Don't fall back on exercise "It's very difficult to work off extra calories through exercise," Edwards says. Instead, she says, exercise because it reduces stress, helps you sleep more soundly, improves your mood and builds muscle. Then get back to your plan for healthier eating.

Limit alcohol Keep it to one or two drinks only at social functions and only if you have a safe ride home. Drink a full glass of water between every alcoholic drink. Avoid cocktails made with high-calorie mixers. Don't drink several alcoholic beverages every night after work. That's a lot of empty calories usually followed by a regular meal. Try this for portion control: Pour yourself a glass of wine, then pour that into a measuring cup. Half a cup, or 4 ounces of wine, is about 100 calories. How much are you really drinking? "Mark a wine glass with nail polish so you know where 4 ounces is," Thomas recommends. Remember also that alcohol decreases your resolve to eat healthier foods and limit portions, Wright says.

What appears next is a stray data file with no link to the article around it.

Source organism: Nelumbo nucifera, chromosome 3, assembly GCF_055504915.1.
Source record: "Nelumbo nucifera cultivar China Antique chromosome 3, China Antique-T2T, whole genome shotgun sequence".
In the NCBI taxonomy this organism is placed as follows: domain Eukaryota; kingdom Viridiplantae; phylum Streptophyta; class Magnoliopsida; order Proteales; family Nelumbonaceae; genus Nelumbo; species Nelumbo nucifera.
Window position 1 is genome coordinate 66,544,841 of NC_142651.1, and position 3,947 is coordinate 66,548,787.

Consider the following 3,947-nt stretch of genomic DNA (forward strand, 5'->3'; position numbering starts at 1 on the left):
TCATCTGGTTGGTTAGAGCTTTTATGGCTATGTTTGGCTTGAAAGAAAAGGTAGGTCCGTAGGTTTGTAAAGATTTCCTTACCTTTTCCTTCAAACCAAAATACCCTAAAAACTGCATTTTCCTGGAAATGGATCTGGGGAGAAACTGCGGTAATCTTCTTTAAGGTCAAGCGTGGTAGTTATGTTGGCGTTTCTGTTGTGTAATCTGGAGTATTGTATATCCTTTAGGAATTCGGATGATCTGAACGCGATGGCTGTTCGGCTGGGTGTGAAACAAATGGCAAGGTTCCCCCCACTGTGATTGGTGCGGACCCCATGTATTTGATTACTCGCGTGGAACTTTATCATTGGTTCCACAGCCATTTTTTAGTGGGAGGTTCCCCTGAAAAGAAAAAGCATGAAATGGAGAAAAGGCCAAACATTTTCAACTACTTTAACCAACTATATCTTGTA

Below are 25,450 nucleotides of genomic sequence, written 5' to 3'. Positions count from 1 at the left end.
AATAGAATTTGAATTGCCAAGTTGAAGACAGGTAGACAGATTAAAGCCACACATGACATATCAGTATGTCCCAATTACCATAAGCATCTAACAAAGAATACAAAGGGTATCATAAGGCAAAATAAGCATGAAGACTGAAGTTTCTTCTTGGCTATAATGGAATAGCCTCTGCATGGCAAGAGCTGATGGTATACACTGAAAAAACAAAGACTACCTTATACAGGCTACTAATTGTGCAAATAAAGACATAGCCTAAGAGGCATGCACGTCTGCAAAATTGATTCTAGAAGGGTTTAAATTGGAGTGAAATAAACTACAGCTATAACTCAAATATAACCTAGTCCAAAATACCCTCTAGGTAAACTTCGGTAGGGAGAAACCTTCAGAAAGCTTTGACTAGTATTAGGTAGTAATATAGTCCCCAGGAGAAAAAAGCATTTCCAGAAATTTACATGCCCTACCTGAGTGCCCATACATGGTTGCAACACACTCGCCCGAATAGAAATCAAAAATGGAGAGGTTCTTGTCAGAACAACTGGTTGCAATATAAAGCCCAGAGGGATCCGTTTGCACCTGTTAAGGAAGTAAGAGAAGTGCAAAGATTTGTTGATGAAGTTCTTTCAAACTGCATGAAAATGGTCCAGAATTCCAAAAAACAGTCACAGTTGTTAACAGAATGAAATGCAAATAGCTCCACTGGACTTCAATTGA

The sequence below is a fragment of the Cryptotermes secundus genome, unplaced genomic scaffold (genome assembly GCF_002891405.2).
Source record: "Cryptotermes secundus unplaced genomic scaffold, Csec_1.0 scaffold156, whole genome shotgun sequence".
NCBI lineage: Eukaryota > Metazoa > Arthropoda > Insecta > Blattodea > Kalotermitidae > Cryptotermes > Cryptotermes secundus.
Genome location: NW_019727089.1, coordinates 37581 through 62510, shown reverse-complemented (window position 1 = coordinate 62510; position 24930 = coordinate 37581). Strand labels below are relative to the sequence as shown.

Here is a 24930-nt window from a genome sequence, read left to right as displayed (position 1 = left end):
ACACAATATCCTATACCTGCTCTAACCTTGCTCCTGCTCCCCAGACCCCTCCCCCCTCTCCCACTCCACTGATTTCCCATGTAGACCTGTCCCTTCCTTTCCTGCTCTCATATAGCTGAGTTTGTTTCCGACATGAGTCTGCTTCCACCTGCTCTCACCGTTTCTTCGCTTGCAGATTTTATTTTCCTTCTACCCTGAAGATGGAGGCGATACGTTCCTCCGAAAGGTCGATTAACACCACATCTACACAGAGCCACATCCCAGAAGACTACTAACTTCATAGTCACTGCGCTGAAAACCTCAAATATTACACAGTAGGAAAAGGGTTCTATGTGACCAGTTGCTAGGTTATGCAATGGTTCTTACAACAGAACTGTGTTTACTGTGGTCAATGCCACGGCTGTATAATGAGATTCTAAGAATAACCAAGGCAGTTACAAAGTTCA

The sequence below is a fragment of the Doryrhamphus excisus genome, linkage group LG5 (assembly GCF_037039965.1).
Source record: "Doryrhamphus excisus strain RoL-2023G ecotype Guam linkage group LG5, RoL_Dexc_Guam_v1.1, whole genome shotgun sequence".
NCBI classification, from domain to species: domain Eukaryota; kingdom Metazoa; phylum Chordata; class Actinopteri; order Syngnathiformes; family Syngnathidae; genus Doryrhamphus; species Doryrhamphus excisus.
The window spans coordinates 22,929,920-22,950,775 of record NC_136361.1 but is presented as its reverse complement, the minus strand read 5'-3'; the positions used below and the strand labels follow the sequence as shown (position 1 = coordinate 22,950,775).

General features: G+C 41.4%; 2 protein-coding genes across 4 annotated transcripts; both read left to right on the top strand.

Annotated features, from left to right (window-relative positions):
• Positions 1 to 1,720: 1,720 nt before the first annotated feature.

Include others Let family members and friends know that you're trying to revamp your lifestyle and need their support. Ask them to get together for walking, biking or volunteering, rather than for lunch or drinks.

Take advantage of apps There are many that can help with weight loss, tracking nutrition and exercise. Many offer encouragement and daily tips to keep you motivated. They also provide accountability, which can be a motivator.